Psychological Warfare on the Homeless?
On a daily basis the operations crew at the Ka Hale A Ke Ola (The House of Life) set off a fire alarm that is so ear-piercing very few can tolerate it. We believe this intended to let the Homeless there know that they are very temporary and that they should not feel any sort of comfort there. The alarms have gone off sometimes 3 times a day and babies are seen clinging to their parents as this frightens them beyond what an infant should be subjected to. Not to mention people with epilepsy, PTSD or victims of trauma. There are also those with disabilities, both physical and mental.
Not unlike Hitler's "ethnic cleansing" there is a movement to eradicate these people from American society. America has become a place that has no tolerance for anyone who isn't in a position to chase the mythical "American Dream." And there are plenty of people now in positions of power who have been placed there to insure this "New World Order" will succeed in removing anyone who doesn't fit with the extremely limited, nearly criminal viewpoint on homelessness, hunger and old age in America.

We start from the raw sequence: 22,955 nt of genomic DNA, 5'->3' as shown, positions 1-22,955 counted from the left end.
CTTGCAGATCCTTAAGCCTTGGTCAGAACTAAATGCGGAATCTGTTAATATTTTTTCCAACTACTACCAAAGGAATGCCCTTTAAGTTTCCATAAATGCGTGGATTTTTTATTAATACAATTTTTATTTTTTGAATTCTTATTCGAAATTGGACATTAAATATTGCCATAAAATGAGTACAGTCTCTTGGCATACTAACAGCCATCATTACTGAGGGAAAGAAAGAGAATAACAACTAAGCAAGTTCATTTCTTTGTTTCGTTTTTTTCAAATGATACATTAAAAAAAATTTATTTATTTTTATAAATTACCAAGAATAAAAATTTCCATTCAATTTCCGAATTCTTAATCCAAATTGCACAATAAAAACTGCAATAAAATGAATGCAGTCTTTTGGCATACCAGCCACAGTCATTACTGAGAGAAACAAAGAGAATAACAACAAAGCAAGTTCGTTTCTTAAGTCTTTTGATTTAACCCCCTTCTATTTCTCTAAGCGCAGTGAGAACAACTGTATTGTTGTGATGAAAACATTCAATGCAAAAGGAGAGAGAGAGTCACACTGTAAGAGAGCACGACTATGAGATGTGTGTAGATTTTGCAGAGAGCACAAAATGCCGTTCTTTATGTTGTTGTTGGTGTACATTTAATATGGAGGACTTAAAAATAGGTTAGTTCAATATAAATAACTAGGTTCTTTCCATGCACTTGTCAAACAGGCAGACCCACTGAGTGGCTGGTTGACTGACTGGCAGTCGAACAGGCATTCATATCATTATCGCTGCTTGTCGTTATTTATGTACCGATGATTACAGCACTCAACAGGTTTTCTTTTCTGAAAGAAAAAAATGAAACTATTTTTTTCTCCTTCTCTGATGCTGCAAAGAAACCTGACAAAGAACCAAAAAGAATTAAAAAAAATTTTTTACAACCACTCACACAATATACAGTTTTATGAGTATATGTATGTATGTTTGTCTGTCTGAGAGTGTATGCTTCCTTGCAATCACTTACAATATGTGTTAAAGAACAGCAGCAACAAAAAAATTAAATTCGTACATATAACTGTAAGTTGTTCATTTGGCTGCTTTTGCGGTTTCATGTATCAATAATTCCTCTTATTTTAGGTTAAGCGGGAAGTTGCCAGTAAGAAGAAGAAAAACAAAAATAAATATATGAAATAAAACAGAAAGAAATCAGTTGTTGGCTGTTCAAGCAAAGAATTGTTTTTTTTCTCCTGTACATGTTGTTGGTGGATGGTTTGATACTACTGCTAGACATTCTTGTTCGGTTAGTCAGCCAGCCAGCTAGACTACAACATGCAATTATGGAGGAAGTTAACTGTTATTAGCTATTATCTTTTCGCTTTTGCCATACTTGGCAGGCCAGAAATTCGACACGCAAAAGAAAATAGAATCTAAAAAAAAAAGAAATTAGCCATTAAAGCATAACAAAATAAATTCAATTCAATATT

The management, including higher-up Joy Rucker (named ironically of course) and her Board of Directors have a somewhat militant and sometimes blatant position against the homeless and you have to wonder why someone would put her, and them, in a position of authority where people (many of native blood and born-and-raised here) are trying to get their feet back on the ground.
These alarms are something someone might do during a war to prisoners-of-war to mentally break them down and remind them that society, in truth, wants nothing but for them to disappear. We believe this can be traced from Mayor Arakawa to Governor Ige and on to Donald Trump.
All over the United States homelessness is becoming a criminal offense. And this, in a country that purports to be Christian (83% claim to be Christian) is appalling.
The lack of outside support for these people in the way of actually providing them with adequate employment, affordable housing and comfort in their own land is nothing short of criminal. It seems to us that the bottom line for the Hawaiian Islands and every other beautiful tourist destination around the world is too displace as many of the local people as possible so that the rich can enjoy a vacation with just enough local servants to give their vacation a little local color.
Tourists want the myth of these places, not the reality. They want to believe that indigenous people "once were." They want to see indigenous cultures as quaint little visions of the past. They refuse to see that the money that has come in for tourism and high-cost housing has all but destroyed cultures that were vibrant, loving, and far ahead of their time in creating superior and sustainable societies.